If someone were to stretch the DNA molecule out, it would wrap around the Earth and Moon over 200,000 times, yet most humans use only 1 mile of that DNA. Many biologists like to refer to the DNA that we don’t use as “Junk DNA.”
If it is simply junk, then its a terrible waste of space, does nature really function with such inefficiency, or are there pieces of our DNA that we haven’t learned to use yet?
It is likely that the extra DNA plays some role, or at least has the potential to play a role, in our development as life forms. It is up to each of us to train our minds to live in a the proper manner, so that we may activate the parts of our DNA that lie dormant.
Jumping ‘Junk’ DNA May Fuel Mammalian Evolution
Thousands of newly identified junk DNA fragments may play a role in embryonic development
Tiny, jumping bits of DNA are looking less like genomic junk and more like significant players in mammalian evolution, according to a new analysis.
Researchers have uncovered more than 10,000 short stretches of what may be functional DNA in parts of the human genome with no obvious role—the so-called junk DNA that makes up 95 percent of the genome. The segments appear to be fragments of transposons, pieces of DNA capable of copying themselves and inserting into new locations, up to millions of times.
“One of the big questions is: Where does novel functional DNA come about in the genome?” says evolutionary developmental biologist Gill Bejerano of Stanford University, a member of the team that performed the study. “We think we’ve hit on a force here that was underappreciated before.”
Bejerano and his colleagues identified the transposon fragments by looking for sequences of junk DNA that were nearly identical across six mammalian species—human, chimp, rhesus monkey, dog, mouse and rat. Researchers consider such similarities a sign that evolution preserved DNA for some function, otherwise small errors would accumulate.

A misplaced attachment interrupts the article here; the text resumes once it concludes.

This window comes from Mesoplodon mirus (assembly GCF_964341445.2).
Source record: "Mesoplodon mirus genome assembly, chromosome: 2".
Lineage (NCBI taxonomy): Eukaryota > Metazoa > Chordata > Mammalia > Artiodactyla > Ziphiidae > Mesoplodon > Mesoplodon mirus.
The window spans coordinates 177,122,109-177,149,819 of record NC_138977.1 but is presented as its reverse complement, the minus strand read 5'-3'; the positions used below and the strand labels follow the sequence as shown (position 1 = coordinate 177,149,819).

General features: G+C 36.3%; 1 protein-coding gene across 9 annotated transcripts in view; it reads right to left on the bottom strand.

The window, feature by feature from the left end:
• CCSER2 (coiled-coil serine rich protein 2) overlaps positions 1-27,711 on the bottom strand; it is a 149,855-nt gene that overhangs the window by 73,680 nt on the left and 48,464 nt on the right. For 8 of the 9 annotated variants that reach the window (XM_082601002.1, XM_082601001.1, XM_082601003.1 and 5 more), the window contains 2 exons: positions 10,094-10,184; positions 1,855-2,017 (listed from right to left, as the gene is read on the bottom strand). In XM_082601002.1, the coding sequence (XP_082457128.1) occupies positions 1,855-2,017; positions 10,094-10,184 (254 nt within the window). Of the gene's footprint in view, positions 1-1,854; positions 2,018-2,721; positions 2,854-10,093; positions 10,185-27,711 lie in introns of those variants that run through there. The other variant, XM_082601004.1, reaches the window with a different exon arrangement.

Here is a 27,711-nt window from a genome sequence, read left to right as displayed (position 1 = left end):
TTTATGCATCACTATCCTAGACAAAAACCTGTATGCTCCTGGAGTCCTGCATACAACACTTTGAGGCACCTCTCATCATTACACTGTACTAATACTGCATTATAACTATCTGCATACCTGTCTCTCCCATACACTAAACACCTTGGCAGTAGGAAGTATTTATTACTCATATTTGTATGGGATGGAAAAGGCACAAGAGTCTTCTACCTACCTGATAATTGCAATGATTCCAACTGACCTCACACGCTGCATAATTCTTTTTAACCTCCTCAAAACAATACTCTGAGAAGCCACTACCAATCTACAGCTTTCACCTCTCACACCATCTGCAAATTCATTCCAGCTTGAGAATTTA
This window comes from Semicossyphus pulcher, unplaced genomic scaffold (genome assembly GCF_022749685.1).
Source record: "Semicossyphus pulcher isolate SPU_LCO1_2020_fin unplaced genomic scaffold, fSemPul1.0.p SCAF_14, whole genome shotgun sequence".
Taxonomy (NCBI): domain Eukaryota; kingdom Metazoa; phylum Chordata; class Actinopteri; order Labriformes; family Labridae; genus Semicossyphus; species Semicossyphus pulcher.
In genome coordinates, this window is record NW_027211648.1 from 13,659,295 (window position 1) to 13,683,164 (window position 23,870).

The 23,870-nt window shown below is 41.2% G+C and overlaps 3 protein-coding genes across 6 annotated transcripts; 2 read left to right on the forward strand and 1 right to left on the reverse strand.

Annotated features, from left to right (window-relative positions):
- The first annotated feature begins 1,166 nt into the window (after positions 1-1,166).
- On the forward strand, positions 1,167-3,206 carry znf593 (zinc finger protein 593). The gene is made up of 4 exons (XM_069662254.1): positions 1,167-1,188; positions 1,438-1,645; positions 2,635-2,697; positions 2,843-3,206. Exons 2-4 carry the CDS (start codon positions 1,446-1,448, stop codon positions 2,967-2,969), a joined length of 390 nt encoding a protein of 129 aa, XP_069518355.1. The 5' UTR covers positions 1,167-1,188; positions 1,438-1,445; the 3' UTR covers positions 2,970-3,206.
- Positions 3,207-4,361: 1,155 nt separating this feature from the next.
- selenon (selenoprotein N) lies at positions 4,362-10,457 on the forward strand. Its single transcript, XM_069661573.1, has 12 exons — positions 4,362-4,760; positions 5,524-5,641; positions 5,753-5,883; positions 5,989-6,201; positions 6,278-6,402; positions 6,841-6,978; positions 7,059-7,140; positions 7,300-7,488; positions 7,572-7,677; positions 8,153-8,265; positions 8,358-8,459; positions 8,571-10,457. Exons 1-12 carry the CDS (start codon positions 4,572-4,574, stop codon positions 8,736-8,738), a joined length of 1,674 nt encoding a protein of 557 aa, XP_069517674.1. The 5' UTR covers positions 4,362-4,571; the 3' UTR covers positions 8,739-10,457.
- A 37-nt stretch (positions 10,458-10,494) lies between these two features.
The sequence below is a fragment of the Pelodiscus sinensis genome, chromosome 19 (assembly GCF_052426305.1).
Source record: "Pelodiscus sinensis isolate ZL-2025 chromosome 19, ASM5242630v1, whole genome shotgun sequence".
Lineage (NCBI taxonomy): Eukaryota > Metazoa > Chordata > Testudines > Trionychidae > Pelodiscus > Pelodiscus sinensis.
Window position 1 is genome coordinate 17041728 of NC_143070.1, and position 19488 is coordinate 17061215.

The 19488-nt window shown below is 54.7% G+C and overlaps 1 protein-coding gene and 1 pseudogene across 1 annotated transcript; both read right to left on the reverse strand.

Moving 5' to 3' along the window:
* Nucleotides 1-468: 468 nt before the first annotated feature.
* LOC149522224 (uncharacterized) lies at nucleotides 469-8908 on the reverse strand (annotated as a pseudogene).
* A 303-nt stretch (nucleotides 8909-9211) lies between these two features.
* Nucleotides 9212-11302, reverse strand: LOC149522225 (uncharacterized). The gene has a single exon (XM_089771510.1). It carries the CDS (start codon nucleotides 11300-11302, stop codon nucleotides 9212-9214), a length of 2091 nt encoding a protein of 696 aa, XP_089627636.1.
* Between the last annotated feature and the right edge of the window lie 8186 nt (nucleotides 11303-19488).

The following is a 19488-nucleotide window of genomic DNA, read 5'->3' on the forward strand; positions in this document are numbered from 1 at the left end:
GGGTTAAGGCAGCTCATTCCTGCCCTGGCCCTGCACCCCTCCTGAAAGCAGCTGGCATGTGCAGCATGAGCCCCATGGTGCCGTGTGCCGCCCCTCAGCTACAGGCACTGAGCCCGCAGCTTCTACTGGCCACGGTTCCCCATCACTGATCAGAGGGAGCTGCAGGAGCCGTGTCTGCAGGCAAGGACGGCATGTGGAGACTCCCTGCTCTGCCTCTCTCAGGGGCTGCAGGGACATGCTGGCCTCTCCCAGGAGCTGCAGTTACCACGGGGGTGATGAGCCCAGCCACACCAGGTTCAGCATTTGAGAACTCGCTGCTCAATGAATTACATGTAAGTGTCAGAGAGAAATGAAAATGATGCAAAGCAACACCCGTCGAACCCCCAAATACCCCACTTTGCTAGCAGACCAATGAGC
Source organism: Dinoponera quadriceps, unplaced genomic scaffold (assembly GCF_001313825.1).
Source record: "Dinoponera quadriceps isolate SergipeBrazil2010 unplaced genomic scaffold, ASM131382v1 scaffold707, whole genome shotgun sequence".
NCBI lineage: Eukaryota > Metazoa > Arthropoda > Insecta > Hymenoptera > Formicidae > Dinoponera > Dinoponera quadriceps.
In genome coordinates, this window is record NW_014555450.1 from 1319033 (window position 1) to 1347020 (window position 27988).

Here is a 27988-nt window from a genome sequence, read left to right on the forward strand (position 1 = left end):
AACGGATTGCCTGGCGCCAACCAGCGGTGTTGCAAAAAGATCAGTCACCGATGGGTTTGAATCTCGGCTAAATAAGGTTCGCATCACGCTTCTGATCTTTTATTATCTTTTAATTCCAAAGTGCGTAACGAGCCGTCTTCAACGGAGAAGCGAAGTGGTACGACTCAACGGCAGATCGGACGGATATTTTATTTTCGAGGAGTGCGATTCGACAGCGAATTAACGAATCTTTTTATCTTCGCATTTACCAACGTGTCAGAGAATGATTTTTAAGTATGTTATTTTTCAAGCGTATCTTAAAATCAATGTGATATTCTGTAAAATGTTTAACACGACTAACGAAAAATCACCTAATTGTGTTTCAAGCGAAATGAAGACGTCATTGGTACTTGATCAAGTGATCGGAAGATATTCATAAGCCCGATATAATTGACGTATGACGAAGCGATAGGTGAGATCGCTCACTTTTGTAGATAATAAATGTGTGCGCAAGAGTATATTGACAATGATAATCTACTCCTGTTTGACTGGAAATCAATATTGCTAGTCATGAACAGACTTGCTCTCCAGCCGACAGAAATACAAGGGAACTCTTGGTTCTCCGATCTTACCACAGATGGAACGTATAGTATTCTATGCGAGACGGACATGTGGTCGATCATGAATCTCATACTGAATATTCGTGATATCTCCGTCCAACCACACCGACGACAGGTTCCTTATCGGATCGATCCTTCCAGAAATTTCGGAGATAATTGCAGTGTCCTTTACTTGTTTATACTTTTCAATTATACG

They compared the conserved sequences with those found in the chicken genome to weed out any that were present before mammals evolved. They discovered that 5 percent of the uniquely mammalian elements were similar in sequence to transposons. Bejerano says the source of the remaining 95 percent is unclear.
Although found in so-called gene deserts, where genes are sparse, the conserved transposon elements lay within striking distance of genes active during embryonic development, including all known members of a biochemical pathway that helps cells stick to one another.
The actual functions of the conserved elements remain untested, but the proximity suggests that evolution may have harnessed the bits of junk DNA to control the activities of the nearby genes, Bejerano says.
In this way, genes might become active in new places or at new times, contributing to the differences between species. Researchers had turned up a few examples of conserved transposon elements before, but they were isolated cases, says Bejerano. “This is a genome-wide phenomenon that appears to play a significant role.”
Nevertheless, 95 percent of the mysterious conserved junk DNA remains. Next up: figuring out where it comes from.